As more evidence accumulates of Integrated Care Boards (ICBs) veering increasingly off course financially, it seems like there could be another bonanza year for management consultants and so-called “turnaround” specialists.

Greater Manchester ICB, facing a massive £606m target for “savings” to balance the books is already £100 million off course at month 4, faces the unwelcome attentions of a PwC consultant installed as a “turnaround director”, funded by NHS England.

Stephen Hay came from KPMG to work as an NHS gamekeeper, helping to establish the NHS regulator Monitor, and later became director of regulation at NHS Improvement – until he reverted to a role as poacher for PwC.

As the person reportedly responsible for the design and operation of the health sector’s “failure regime” while at Monitor, and reputed to “robustly challenge” poor performance by providers, Mr Hay will no doubt play the role of NHS England’s axe man, driving forward the cuts that GM ICB’s bosses might pull back from.

The HSJ’s North by North West column reports a senior medic saying the focus in Greater Manchester has already shifted dramatically “away from operational issues and patient safety, to balancing the books.”

Another ‘system financial improvement director’, known to have picked up fees of around £2,000 per day, has been installed in North East London ICB, which has fallen £74m into the red in the first five months of the year.

Freelance cost-cutter Phil Orwin describes himself as an “experienced consultant, director and chief executive with a history of working in the management consulting industry,” having worked for Buckinghamshire, Oxfordshire and West Berkshire ICS, North Bristol Trust and Betsi Cadwaladr Health Board in Wales over recent years.

The HSJ reports that in 2018 the Isle of Wight Clinical Commissioning Group and Trust employed Mr Orwin as an interim director providing “turnaround support” at a cost of £1,920 a day. Inflation since then must mean his current fees are £2k or more per day.

As Lowdown has reported the NE London plan for 2023-4 assumes a total of £487m in efficiency savings (£278m, with a risk of delivery slippage) and unmitigated risk (£209m). (p14)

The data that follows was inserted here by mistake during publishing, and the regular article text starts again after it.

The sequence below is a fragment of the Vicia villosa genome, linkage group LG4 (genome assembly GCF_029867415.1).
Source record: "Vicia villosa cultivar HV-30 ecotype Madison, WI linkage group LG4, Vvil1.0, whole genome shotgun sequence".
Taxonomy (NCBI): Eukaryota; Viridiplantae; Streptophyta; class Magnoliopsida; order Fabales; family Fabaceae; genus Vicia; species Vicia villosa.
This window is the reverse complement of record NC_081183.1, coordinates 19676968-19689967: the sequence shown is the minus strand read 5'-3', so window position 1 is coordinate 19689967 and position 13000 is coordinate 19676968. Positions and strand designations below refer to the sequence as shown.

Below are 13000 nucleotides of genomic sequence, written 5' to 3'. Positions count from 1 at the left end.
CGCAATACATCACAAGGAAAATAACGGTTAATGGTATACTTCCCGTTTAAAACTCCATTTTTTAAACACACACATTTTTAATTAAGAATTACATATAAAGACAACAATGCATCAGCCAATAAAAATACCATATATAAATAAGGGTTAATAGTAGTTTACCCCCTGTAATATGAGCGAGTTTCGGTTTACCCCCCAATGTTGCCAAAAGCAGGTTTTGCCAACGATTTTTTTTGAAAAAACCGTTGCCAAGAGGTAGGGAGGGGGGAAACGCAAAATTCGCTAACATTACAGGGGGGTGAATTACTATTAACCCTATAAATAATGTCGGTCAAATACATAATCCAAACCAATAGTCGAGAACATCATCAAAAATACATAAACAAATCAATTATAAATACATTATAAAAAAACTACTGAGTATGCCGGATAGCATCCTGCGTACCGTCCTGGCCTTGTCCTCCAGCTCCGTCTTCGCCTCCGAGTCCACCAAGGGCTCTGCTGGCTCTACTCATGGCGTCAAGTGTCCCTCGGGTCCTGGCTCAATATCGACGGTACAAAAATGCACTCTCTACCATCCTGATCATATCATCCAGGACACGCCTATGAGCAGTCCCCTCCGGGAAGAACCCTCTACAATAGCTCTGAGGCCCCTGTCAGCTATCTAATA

As of month 3, just £103m out of the total system risk had been mitigated (p167) and the ICS was working on a financial recovery plan including:

“Identify unpalatable measures to achieve the financial plan.” (p168)

Enter Mr Orwin as the hired gun from out of town to force the pace.

Meanwhile West Yorkshire ICB, which as Lowdown has reported hung its hopes of break-even this year on achieving a massive 7% (£350m) cost saving programme, is also off course financially, with its CEO Rob Webster reporting to the September Board:

“We are currently forecasting an end year position of c.£25m deficit against a requirement to break even. Achieving this position has become less likely due to a number of factors, including the costs of Microsoft Licences as we switch from local to national arrangements; drug costs; pay costs higher than the sums allocated; higher drug and continuing healthcare costs; and the costs of industrial action. We have also lost ground on delivering some cost improvements.”

According to an HSJ report, “NHSE enacted formal intervention powers in light of the [West Yorkshire] system’s financial performance in May, implementing “additional grip and control measures” across providers.”

In South West England, Cornwall’s ICB has opted for a “partnership with Deloitte” (the firm that made so much money from delivering so little expertise to test and trace services during the peak of the Covid pandemic), hoping to improve performance and “shape the future of healthcare delivery in our region”.

The ICB has red rated its financial performance, its delivery of one-off and recurrent efficiencies and its “gross system risk”.

Whether Deloitte manages to deliver genuine savings to match their own hefty fees remains to be seen.

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